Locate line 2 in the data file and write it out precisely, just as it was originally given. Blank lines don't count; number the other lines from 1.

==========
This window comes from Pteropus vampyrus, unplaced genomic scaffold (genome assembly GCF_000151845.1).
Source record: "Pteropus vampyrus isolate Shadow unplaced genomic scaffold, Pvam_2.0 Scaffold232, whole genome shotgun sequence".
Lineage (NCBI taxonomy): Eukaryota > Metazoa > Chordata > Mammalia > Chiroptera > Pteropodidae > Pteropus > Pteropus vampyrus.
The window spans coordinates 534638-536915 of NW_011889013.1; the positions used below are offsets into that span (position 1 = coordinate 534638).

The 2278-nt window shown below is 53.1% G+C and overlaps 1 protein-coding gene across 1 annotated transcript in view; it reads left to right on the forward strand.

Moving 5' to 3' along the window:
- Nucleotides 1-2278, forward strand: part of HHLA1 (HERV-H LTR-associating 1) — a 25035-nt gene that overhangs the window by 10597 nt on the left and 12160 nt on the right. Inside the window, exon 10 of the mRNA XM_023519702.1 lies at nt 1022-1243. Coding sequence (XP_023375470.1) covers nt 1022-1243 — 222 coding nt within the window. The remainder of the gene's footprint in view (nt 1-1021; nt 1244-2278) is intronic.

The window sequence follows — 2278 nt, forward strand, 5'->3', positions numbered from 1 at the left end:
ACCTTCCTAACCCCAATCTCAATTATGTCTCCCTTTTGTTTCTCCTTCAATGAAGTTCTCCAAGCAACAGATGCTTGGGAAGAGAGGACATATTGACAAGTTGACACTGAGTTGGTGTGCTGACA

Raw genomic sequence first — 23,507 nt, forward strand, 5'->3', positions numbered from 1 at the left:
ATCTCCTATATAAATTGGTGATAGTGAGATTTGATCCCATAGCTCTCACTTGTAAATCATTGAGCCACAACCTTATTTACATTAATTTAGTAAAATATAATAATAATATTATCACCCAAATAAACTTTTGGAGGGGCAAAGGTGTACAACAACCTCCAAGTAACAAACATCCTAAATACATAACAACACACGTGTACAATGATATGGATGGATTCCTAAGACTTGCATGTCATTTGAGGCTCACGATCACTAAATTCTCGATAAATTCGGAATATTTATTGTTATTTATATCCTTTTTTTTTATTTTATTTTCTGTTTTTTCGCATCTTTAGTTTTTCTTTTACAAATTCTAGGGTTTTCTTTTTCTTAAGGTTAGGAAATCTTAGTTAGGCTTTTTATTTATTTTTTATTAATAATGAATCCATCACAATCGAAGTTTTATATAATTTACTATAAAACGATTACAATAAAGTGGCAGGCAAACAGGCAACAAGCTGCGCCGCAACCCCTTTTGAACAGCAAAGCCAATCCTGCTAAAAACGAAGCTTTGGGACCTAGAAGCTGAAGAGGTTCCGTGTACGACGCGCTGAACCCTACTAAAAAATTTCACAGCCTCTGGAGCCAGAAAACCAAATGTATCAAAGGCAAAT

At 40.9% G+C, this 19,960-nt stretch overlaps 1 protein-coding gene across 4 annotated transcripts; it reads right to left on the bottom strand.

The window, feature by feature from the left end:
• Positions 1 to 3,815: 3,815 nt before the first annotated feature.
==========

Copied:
Source record: "Pteropus vampyrus isolate Shadow unplaced genomic scaffold, Pvam_2.0 Scaffold232, whole genome shotgun sequence".